I was one of those pundits who confidently predicted a Hillary Clinton win. I did this numerous times on television, in interviews with reporters, in formal and informal discussions with foreign diplomats and leaders, and more times than I can count with friends and family. I predicted Clinton would get 318 or 320 electoral votes and win the popular vote by five or six points.
While Donald Trump's victory leaves me deeply concerned about the future of our democracy, the physical safety of many of our citizens and global economic and political stability, it also forces me to both publicly acknowledge that I got it wrong and to ask myself how I made such a big mistake. As for the first point -- I got it very wrong. I am saddened, sorry and a bit embarrassed by that. Understanding the several reasons why got it wrong may help me in the future.
Like many other pundits and other citizens, I am exposed to an increasingly narrow range of the ideological spectrum. My social media feeds are tilted heavily towards people who share my political views. I live in a neighborhood that votes overwhelmingly Democratic and mostly work alone or with people who share my political views. Most of my friends and family are left of center. I have one very close Republican friend who has, in the past, acted as a check on this problem, but this year he was not at all enthusiastic about his party's nominee. Thus, our email exchanges and phone calls over the last few months have focused mostly on baseball and family rather than exchanging ideas and opinions about the election. This led me to make the same mistake President Obama did when he said "I continue to believe Mr. Trump will not be president, and the reason is because I have a lot of faith in the American people."
I compounded this by cherry picking the polls. For the last many months, going back to the primaries, I checked the polling section on Real Clear Politics several times a day. In the last five or so days before the election, a clear trend was emerging. Trump was closing the gap both nationally and in many key states. I simply refused to believe or process that. I chose, instead, to only believe the increasingly few polls that showed Clinton having a solid lead and rationalizing away the others. The evidence was there but my hopes, partisanship and fear of a Trump presidency blinded me to it. I also looked at changes in the demographic data without focusing on the now obvious finding that most of the growth in Latino population has occurred in safe states.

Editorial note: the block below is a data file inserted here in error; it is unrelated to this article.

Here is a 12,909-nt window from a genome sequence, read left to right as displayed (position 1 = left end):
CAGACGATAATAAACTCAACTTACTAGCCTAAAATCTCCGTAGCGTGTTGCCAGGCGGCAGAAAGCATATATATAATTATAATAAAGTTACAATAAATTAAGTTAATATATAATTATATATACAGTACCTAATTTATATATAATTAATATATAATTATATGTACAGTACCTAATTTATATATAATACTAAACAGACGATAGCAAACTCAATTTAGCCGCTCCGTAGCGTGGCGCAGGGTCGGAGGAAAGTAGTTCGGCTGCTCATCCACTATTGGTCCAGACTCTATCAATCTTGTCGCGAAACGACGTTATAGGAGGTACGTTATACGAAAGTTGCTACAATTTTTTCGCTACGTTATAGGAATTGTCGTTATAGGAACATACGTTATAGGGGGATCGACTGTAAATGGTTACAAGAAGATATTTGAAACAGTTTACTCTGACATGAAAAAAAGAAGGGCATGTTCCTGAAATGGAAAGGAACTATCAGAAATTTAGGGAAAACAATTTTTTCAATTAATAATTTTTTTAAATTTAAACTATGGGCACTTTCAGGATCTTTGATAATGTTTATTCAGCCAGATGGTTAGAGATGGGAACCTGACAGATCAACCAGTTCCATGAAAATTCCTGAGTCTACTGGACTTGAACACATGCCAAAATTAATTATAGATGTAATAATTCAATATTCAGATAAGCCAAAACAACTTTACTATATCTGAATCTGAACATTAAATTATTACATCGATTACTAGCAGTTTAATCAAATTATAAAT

A related point is that I have spent enough time in graduate school statistics courses, crafting polls and talking to pollsters to know that polling is complicated. It is part art and part science. The art includes things like determining how much to weigh different respondents and what kind of turnout model to use. Despite that, I never got my hands dirty with the numbers and the modeling. Instead, I looked at the top lines, read a few analyses of the methodologies and trusted others to do the hard work with the numbers. As a result, I was susceptible to the growing media consensus that Clinton was winning and polls that showed otherwise were prima facie methodologically flawed.
I also ignored the warning signs. These included the high turnout for Trump in the Republican primaries, the failure of any of the Republicans to get any traction in their efforts to draw attention to Trump's countless shortcomings and failures in the primaries and the inability of Hillary Clinton to connect with working class white voters. I also looked at economic data that suggested the economy was recovering while discounting the effect of years, maybe decades, of right wing media telling white working class voters how bad their lives were. This made me miss signals such as Clinton's very light campaign footprint in those communities.
I have never liked the Clintons. This was the third time I voted for one for president, but I have always found them too conservative and, while not criminal, a little too unethical and defensive for my tastes. Nonetheless when Hillary Clinton won the nomination I was happy because I thought the one thing I can trust the Clintons to do is play campaign hardball and win elections. I trusted that instinct and believed the stories about her superior field operation. However, when you lose an election because a few close states swing against you, and turnout is low, the field operation must be blamed. The Clinton campaign was good at projecting calm and even made some deft strategic moves, but the field operation was very disappointing.
The last reason I got this wrong is the most upsetting. My 16-year-old self, the one with hair halfway down his back, running around San Francisco spouting radical political slogans would have gotten this right, but I didn't. The things I believed then, that a big majority of white America was racist, that a clownish authoritarian could get elected president and would surround himself with white supremacists, made many see me as some kind of left wing nut back then. Turns out that version of me was right.